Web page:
After harvest, the plants are taken to an indoor laboratory inside the Alachua facility, for extraction of medicinal elements. Lab workers turn the crude form of the elements into capsules with coconut oil, a liquid to place under the tongue, a glycerine mix to vaporize, or a topical solution of either patch or cream to use on your skin.

Talaal Rshaidat, 27, who started out as an intern for Scorsis in Ontario, said he’s still surprised by how much the industry has grown, especially in Florida. He’s now the company’s director of innovation and special projects.

An LHS lab worker preloads vaporizer cartridges with pure oil extracted from harvested plants. These 250 mg inhalable vaporizers are often used by first-time patients.

The patient

LHS employee and marijuana patient Shawn Galloway said he wishes he had known of this opportunity while working under high pressure at a restaurant. The low dosage from inhalable cannabis treats his high blood pressure and stress.

“I was so into running a restaurant and now, maintaining this (lower) stress level and helping people by growing the stuff that could make a difference, that’s the game changer,” Galloway said.

In Florida, a certified physician must prescribe marijuana for a wide array of ailments and pains like arthritis, PTSD, Parkinson’s, anxiety, etc. To apply, patients need a Medical Marijuana Use Registry Identification Card from the Department of Health.

“I was hesitant at first because the stigma is so deep and far spread,” said Carolyn Fisher, another patient.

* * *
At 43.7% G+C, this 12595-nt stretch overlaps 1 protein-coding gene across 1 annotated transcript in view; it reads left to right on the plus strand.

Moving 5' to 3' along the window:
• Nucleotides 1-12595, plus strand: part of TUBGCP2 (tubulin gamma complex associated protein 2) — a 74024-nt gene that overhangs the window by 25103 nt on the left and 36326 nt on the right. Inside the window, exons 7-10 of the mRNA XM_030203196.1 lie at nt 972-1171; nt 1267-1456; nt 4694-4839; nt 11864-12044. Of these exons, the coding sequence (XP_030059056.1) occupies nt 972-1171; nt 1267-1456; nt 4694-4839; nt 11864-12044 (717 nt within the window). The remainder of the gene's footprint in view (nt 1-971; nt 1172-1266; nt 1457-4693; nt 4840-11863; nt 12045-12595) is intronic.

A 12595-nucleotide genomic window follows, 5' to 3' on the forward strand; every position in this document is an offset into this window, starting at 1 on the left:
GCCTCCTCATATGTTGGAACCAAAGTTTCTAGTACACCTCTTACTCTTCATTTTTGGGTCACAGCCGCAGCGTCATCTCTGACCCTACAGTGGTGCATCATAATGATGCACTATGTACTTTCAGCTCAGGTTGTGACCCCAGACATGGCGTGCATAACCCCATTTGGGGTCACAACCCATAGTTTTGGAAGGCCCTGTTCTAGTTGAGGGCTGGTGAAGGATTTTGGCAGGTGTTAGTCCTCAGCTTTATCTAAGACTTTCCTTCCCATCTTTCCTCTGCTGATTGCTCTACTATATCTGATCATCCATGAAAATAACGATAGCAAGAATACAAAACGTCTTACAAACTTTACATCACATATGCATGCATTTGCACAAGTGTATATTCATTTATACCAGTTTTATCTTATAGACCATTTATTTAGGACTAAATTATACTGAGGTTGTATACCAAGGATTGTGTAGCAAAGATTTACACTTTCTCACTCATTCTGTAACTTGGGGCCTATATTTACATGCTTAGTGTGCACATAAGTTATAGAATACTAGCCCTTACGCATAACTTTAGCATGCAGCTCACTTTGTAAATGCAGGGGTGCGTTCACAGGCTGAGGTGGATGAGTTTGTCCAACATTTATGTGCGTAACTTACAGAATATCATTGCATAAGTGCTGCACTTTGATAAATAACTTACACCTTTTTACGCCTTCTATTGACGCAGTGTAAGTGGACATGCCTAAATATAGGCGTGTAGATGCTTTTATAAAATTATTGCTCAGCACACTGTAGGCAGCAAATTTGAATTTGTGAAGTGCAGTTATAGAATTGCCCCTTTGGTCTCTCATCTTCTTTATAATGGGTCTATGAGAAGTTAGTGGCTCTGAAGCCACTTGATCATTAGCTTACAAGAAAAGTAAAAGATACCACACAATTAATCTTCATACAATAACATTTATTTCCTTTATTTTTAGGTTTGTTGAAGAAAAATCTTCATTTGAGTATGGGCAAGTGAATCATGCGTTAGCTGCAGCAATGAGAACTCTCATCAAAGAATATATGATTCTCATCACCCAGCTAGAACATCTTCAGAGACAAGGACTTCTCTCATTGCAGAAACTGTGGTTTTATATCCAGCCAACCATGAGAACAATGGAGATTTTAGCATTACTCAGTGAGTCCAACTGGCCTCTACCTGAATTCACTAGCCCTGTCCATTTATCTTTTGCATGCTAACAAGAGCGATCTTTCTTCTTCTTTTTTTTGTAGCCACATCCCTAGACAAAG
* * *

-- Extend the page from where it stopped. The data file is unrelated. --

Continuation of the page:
Now, she’s working with LHS to address the stigma and open minds about these natural alternative products over painkillers, advocating for a more patient-friendly system of providing access to medical cannabis.

As of this month, Florida already has more than 170,000 registered users — a number growing by about 3,000 a week.

The hopeful

Workers cut off leaves and check health conditions of their plants at the Alachua cultivation site. LHS grows about 500 marijuana plants a week in this facility.

Scorsis said expanding his business also provides more access and convenience for people who prefer a natural remedy. For the medical marijuana naysayers, he suggested more research.

Less than two years after state voters approved Amendment 2 – which legalized the use of medical marijuana to treat certain debilitating medical conditions – Scorsis said some analysts now believe Florida’s pot industry will top $1 billion by 2020.

Scorsis also indicated after Liberty opened its inaugural dispensary in The Villages in January, it has developed plans to open five more in Florida this year — in south Tampa, Fort Myers, Fort Lauderdale, St. Petersburg and Port St. Lucie.

With the Alachua County’s business alone, Scorsis hopes to hire over 300 employees — everything from gardeners to accountants to scientists to delivery drivers. Pay at LHS range from $11 an hour to $140,000 a year.

The momentum of expanding the burgeoning, local and legal cannabis market has been fueled by a higher production capability that will provide a broader range of products and delivery methods to Floridian patient in need.

About Quan McWil

Quan is a reporter at WUFT News who can be reached by emailing or calling 352-392-6397.

Check Also

UF Health rolls out Florida’s first mobile stroke treatment unit

The only mobile stroke treatment unit in Florida hit the road Tuesday. UF Health runs one of only 20 mobile stroke programs in the nation.